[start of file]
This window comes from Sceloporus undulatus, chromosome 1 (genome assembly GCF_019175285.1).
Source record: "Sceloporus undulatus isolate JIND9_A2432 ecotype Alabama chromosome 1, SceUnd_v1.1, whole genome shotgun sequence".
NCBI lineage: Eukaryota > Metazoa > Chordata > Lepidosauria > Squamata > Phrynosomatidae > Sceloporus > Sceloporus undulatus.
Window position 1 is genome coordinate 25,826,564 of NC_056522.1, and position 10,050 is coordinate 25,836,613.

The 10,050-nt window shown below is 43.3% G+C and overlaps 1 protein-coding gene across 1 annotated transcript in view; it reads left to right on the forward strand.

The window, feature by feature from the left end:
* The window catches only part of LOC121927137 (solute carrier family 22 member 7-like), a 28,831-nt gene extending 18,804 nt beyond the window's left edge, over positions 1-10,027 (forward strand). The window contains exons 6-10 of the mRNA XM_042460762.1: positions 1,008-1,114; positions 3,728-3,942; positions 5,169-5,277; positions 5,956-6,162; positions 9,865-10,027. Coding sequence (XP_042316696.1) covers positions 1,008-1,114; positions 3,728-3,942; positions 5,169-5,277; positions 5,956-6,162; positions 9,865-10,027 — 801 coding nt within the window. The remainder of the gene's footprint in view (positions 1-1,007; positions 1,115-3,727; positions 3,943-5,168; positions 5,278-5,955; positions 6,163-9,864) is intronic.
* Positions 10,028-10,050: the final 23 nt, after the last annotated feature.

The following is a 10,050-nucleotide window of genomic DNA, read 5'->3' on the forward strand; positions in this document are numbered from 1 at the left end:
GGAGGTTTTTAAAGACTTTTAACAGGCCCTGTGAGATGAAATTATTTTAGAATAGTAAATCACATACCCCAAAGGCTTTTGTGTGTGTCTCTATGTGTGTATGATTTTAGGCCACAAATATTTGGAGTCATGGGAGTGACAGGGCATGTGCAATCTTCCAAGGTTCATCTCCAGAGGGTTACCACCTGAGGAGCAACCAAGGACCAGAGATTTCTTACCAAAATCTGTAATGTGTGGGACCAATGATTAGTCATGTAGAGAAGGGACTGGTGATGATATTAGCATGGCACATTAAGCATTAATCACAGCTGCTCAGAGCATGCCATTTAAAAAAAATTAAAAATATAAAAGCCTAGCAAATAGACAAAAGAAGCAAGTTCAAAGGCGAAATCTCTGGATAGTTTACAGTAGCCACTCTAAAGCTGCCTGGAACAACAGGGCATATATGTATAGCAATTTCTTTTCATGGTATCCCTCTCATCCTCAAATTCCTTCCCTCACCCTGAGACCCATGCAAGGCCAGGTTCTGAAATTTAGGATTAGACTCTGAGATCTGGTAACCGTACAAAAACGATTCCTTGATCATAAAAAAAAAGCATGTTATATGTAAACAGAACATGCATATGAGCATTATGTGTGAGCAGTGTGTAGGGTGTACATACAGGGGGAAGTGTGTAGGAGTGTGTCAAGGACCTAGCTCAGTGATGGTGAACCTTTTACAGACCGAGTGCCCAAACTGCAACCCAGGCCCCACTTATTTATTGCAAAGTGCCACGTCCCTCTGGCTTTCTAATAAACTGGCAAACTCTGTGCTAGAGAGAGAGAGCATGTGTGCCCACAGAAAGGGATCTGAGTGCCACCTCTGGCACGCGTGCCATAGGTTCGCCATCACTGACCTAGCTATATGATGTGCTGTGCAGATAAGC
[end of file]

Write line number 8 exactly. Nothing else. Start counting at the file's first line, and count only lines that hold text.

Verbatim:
* Positions 10,028-10,050: the final 23 nt, after the last annotated feature.